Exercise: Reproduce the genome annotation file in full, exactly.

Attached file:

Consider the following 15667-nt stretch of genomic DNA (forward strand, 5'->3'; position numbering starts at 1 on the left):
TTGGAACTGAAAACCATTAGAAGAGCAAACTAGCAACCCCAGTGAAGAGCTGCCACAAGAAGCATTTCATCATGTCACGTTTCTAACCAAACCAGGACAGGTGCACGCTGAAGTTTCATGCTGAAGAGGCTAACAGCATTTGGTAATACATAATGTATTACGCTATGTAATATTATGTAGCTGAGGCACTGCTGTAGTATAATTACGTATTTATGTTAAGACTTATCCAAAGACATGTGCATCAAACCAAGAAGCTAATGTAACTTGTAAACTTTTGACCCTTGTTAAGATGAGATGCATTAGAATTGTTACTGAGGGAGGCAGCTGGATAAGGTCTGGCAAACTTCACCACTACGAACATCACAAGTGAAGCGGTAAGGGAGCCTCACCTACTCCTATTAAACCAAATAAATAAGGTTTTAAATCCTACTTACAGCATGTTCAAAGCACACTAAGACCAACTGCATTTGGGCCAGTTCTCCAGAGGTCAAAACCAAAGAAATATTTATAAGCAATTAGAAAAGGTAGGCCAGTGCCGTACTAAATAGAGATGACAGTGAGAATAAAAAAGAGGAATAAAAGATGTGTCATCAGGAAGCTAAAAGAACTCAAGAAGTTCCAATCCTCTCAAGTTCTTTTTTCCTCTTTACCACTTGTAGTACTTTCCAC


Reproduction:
Consider the following 15667-nt stretch of genomic DNA (forward strand, 5'->3'; position numbering starts at 1 on the left):
TTGGAACTGAAAACCATTAGAAGAGCAAACTAGCAACCCCAGTGAAGAGCTGCCACAAGAAGCATTTCATCATGTCACGTTTCTAACCAAACCAGGACAGGTGCACGCTGAAGTTTCATGCTGAAGAGGCTAACAGCATTTGGTAATACATAATGTATTACGCTATGTAATATTATGTAGCTGAGGCACTGCTGTAGTATAATTACGTATTTATGTTAAGACTTATCCAAAGACATGTGCATCAAACCAAGAAGCTAATGTAACTTGTAAACTTTTGACCCTTGTTAAGATGAGATGCATTAGAATTGTTACTGAGGGAGGCAGCTGGATAAGGTCTGGCAAACTTCACCACTACGAACATCACAAGTGAAGCGGTAAGGGAGCCTCACCTACTCCTATTAAACCAAATAAATAAGGTTTTAAATCCTACTTACAGCATGTTCAAAGCACACTAAGACCAACTGCATTTGGGCCAGTTCTCCAGAGGTCAAAACCAAAGAAATATTTATAAGCAATTAGAAAAGGTAGGCCAGTGCCGTACTAAATAGAGATGACAGTGAGAATAAAAAAGAGGAATAAAAGATGTGTCATCAGGAAGCTAAAAGAACTCAAGAAGTTCCAATCCTCTCAAGTTCTTTTTTCCTCTTTACCACTTGTAGTACTTTCCAC